By Ezechukwu Chidozie
The Senate, recently confirmed the reappointment of Prof. Umar Garba Danbatta, for a second term of five years in office as the Executive Vice Chairman and Chief Executive of the Nigerian Communications Commission (NCC), the country’s independent telecoms regulatory agency under the Federal Ministry of Communications and Digital Economy. Danbatta’s reappointment by the President and subsequent confirmation by the Senate on July 21, 2020 is in line with the provisions of Sections 8, Subsections 1 and 4 of the Nigerian Communications Act (NCA) 2003.
Danbatta came on board as the EVC of NCC on August 4, 2015 following his appointment by the President. He was subsequently confirmed by the Senate on November 25, 2015. Danbatta’s second term begins today, August 5, 2020 following the Senate confirmation.
In the last five years, Danbatta has worked with his team at the NCC to address issues of telecoms infrastructure vandalism, high cost of Right of Way (RoW), which impedes the needed infrastructure expansion for boosting telecoms services delivery. Mltiple taxation, poor access to public electricity for a round-the-clock powering of telecoms infrastructure, perception issues with regard to the siting of telecoms towers and the connection to health concerns, among others have become a major challenge.
Nonetheless, Danbatta’s five years as the country’s chief telecoms regulator has been eventful, a development that has earned him consideration for reappointment by the President, confirmation by the Senate and commendations by industry stakeholders, who believe that his reappointment will help in consolidating the growth already recorded in the industry.
Riding on the implementation of his 8-point Agenda (2015-2020), a five-year blueprint, and despite economic recession, macro-economic and other industry challenges confronting the telecoms regulatory ecosystem, the sector remains resilient and healthy. The sector’s contribution to Gross Domestic Product (GDP) stood at 14.07 per cent in the first quarter of 2020. More Nigerians now have access to telephone services as the number of subscribers rose from 151 million in 2015 to 196.3 million subscriptions as at June 2020, while teledensity has risen to 102.88 per cent.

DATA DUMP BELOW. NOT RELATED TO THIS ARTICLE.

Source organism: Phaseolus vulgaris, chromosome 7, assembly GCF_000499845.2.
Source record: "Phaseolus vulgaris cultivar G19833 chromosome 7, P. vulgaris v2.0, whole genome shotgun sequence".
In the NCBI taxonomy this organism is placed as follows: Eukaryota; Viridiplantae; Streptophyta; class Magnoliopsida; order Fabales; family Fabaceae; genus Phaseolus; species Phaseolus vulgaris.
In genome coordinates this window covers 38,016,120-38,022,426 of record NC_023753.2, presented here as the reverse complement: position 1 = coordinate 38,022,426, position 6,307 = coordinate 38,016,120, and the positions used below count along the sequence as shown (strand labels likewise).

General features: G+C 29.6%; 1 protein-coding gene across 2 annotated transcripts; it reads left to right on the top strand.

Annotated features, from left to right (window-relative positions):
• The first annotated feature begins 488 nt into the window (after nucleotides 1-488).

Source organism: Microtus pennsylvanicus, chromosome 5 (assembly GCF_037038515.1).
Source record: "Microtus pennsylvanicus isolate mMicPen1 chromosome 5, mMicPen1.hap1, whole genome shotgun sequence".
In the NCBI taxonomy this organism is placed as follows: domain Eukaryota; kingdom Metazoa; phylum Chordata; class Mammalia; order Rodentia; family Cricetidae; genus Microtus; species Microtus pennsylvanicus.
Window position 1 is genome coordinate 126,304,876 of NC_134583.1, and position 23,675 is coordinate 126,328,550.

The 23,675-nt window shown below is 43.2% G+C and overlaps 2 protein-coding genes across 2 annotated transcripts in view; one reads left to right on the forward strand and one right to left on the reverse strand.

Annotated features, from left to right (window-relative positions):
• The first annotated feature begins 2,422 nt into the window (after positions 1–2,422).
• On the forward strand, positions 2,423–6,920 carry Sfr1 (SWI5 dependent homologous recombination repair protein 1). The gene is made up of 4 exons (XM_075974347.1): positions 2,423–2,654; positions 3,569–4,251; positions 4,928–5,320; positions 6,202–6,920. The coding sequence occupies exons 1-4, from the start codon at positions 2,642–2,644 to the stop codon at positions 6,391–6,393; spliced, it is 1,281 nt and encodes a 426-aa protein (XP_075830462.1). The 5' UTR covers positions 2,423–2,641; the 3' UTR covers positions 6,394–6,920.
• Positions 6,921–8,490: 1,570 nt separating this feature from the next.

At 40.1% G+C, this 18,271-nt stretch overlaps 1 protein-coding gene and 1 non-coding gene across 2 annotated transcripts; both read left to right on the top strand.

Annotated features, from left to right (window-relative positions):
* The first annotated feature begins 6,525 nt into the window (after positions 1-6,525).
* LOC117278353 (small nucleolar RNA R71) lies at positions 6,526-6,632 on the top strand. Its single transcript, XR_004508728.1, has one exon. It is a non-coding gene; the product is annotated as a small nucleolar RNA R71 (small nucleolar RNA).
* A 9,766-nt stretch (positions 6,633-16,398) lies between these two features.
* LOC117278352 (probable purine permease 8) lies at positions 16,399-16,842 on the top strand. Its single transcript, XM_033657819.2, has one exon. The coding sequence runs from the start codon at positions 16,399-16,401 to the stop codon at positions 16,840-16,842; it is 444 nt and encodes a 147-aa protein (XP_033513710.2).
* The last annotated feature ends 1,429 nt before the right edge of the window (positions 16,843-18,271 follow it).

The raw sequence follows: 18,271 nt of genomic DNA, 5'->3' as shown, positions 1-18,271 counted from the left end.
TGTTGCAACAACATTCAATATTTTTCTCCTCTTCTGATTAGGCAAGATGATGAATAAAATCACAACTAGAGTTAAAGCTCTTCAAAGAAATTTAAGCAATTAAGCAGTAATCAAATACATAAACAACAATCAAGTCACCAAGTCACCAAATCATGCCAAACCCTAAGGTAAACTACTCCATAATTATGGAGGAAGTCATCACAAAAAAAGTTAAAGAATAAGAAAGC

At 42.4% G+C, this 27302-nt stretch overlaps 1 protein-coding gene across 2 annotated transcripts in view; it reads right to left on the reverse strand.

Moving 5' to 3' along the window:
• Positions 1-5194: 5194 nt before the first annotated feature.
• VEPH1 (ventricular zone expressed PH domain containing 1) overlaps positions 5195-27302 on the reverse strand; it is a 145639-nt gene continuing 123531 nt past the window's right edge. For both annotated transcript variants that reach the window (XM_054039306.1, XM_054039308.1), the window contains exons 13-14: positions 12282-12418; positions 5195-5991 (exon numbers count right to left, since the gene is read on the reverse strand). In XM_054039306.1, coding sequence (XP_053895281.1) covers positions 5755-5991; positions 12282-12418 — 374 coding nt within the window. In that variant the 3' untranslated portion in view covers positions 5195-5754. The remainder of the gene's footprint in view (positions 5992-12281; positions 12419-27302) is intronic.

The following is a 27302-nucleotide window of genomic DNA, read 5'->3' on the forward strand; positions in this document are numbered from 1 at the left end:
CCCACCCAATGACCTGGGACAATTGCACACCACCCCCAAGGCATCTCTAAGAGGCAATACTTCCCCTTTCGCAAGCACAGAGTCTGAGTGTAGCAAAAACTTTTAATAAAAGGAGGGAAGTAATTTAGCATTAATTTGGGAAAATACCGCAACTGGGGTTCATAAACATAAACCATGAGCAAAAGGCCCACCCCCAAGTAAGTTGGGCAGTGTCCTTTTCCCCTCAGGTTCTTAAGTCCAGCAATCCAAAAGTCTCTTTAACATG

More importantly, we reckon that Danbatta-led NCC performed well to achieve and surpass the national broadband penetration target of 30 percent set for December, 2018. Available data show that broadband penetration increased from 8.0 per cent in 2015 to 41.27 per cent in June, 2020 with renewed focus by the Commission to achieve 70 per cent target by 2025, as contained in the new National Broadband Plan (2020-2025). Basic Internet subscriptions also witnessed a leap from 90 million in 2015 to 143.7 million as at June 2020.
The last five years of Danbatta also saw the licensing of more broadband infrastructure companies (InfraCos); increased consumer empowerment and protection; increased enforcement activities to rid the industry of pre-registered and improperly registered Subscriber Identification Module (SIM) cards. The period has also witnessed the leveraging of Information and Communication Technology (ICT) to boost national security through the NCC’s 112 Emergency Number/Emergency Communications Centres (ECCs); efficient management of spectrum resources to provide more mobile broadband services to Nigerians and the strategic engagement with the Nigerian Governors’ Forum which resulted in the reduction of Right of Way (RoW) charges to N145 per linear meter to ease broadband infrastructure deployment, among several others.
While it is our considered view that, overall, the re-appointment of Danbatta will enhance stability and sustainability of the telecoms industry towards accelerating the accomplishment of the digital economy agenda of the Federal Government, it is not yet Uhuru. This is because, clearly, like Oliver Twist, Nigerians expect more from the Commission and this is why Danbatta needs to renew his commitment towards consolidating the gains and successes already recorded. This has become important within the context of COVID-19 pandemic, when demand for data, and telecoms services generally, is witnessing a spike across networks with the attendant data price and quality of service issues.
Now that Danbatta has secured a second term, there is a need for him to focus more on such critical areas as facilitating broadband penetration, consolidating spectrum trading to ensure maximum and efficient utilisation of available frequencies and continue with other bold initiatives to strengthen the telecoms industry and by extension the Nigerian economy.
It is hoped that at end of the second tenure as the helmsman of Nigeria’s foremost regulatory agency, Danbatta should have close to his chest a cherished legacy for which Nigerian’s will remember him.
*Chief Chidozie, a public affairs analyst, lives in Enugu.